The hallmarks of strong wedge play are consistency and control. With Cleveland's RTX-3, you can expect that kind of quality performance from almost any kind of lie. The location of the club's center of gravity (CG) is closer to the middle of the face than in previous models -- it's 4 mm from dead center, whereas the CG was much more toward the heel in the 588 RTX 2.0.
Moving the CG sounds simple, but it's no easy feat. How'd they do it? By thinning and shortening the hosel, which saved a total of 9 grams. Pushing that extra weight to the toe and rear of the head means greater head stability, more consistent spin and tighter dispersion. And this means you'll be shooting lower scores a lot more often.
Also, a new V-shaped sole has more bounce along the leading edge to help the head slip through turf faster. The V-sole design comes in three grinds: the narrow-soled V-LG has low bounce for firm conditions and players with a shallow attack angle; the V-MG offers mid bounce for a broad range of players and course conditions; and the wide-soled V-FG has full (or high) bounce for soft conditions and a steeper attack angle. The V transition is closest to the leading edge in the low bounce (one dot) option and farthest back in the full bounce (three dots).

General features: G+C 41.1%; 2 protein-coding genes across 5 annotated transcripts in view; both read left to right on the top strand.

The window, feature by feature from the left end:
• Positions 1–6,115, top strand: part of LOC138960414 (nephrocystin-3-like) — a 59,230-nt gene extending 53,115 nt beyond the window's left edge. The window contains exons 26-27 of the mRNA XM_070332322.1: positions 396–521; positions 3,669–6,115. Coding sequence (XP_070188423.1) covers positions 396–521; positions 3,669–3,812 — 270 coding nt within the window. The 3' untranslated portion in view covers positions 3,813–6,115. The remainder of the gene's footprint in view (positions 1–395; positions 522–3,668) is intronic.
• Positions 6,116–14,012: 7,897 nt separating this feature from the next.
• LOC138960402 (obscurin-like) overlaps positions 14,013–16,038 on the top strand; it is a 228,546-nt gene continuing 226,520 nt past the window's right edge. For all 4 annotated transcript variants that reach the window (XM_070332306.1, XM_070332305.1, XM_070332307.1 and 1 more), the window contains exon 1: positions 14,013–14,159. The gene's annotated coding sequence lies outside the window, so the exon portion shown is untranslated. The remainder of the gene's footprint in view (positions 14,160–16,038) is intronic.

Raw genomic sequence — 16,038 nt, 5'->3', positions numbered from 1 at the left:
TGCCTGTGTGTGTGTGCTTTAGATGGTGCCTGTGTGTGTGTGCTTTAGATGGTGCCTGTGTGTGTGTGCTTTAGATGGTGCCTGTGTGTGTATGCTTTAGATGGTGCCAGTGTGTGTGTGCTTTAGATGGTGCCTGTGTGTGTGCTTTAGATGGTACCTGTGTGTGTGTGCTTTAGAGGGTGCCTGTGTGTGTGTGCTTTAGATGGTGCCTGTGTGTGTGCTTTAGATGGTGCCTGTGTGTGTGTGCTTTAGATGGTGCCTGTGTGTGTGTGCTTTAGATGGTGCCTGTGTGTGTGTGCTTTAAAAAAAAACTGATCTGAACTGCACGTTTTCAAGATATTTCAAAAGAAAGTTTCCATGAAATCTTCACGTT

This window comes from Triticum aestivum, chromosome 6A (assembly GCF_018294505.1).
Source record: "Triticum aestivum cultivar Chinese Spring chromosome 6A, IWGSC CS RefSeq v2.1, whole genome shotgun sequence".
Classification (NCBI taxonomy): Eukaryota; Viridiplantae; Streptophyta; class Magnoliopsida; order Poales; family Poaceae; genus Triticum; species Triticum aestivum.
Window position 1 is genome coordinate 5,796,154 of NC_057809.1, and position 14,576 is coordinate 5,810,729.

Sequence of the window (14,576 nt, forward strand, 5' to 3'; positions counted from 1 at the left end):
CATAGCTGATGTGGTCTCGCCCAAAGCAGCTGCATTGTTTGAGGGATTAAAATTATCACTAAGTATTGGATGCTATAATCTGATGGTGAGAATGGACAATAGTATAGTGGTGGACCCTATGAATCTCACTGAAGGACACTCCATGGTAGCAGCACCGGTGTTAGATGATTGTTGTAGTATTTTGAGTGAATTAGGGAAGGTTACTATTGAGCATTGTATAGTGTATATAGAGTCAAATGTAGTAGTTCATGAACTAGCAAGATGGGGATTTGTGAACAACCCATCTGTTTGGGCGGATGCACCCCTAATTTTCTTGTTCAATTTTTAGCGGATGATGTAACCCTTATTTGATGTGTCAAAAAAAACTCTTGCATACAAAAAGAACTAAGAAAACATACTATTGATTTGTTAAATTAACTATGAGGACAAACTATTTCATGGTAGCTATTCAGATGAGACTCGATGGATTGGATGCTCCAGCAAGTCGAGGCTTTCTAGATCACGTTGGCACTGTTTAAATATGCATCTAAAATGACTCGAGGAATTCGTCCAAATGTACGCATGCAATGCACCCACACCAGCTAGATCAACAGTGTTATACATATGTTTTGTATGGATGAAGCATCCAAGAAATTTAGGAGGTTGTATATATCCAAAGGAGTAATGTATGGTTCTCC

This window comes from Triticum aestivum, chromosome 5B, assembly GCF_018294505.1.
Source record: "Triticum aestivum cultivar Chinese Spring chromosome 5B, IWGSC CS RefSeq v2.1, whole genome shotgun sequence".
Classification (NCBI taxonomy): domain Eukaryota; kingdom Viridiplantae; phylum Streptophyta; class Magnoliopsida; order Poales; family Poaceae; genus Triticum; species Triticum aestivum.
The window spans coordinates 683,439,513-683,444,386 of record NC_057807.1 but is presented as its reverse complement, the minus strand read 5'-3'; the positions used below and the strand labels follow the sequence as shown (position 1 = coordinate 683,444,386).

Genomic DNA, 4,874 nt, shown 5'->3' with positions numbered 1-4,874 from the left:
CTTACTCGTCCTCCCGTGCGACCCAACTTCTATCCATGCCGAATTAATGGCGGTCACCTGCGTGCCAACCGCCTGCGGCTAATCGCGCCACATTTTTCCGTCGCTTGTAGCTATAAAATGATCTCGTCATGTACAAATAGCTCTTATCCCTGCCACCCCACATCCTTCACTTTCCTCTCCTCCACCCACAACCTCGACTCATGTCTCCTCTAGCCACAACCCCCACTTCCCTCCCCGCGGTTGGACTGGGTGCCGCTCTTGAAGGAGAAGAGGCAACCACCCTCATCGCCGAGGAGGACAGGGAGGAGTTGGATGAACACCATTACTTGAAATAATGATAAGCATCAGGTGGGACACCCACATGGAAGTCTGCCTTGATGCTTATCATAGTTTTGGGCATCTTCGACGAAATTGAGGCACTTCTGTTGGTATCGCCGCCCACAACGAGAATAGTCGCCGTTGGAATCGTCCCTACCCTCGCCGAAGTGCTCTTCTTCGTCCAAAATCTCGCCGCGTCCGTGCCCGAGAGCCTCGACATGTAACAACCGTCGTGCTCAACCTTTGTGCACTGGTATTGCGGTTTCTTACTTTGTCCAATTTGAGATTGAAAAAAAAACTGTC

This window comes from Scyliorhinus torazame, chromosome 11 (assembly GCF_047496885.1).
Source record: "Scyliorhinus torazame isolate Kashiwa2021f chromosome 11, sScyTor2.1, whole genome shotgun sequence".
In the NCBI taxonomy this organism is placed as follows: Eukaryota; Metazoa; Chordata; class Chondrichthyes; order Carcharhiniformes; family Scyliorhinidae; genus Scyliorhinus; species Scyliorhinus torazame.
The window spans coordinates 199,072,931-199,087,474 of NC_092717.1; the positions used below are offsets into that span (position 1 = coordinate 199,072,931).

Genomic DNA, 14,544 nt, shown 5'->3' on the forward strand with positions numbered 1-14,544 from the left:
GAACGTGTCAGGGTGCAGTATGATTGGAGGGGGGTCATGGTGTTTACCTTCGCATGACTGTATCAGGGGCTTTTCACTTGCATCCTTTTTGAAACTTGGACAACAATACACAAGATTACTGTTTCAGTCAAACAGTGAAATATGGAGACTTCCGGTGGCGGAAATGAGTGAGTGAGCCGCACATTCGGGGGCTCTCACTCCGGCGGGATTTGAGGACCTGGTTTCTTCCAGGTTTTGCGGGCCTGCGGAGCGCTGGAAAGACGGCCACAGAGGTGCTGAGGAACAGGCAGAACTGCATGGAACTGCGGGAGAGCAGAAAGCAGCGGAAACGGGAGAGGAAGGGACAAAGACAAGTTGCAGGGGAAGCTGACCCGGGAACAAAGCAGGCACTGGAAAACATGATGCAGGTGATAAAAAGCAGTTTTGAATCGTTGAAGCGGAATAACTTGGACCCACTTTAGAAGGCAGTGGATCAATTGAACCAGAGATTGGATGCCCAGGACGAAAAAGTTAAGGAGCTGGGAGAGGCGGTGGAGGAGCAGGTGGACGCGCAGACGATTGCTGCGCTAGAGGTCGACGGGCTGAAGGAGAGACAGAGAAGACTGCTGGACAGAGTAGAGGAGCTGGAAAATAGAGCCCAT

In addition, Tour Zip U-grooves, which are deeper and narrower than in the 588 RTX 2.0, help boost spin on full and partial shots. Two more face treatments also increase friction at contact. Laser-milled micro-grooves combine with an updated mill pattern across the face -- the 46° to 52° lofts have a straighter pattern for full shots, while a more angled pattern in the 54° to 64° matches the swing path on open-face shots.
The cast RTX-3 comes in a blade (made from 8620 carbon steel) and a cavity back (431 stainless steel) in three finishes: Black Satin, Tour Satin and Tour Raw. Previously, the raw (unfinished) heads were available as custom orders only. $130; in stores September 16.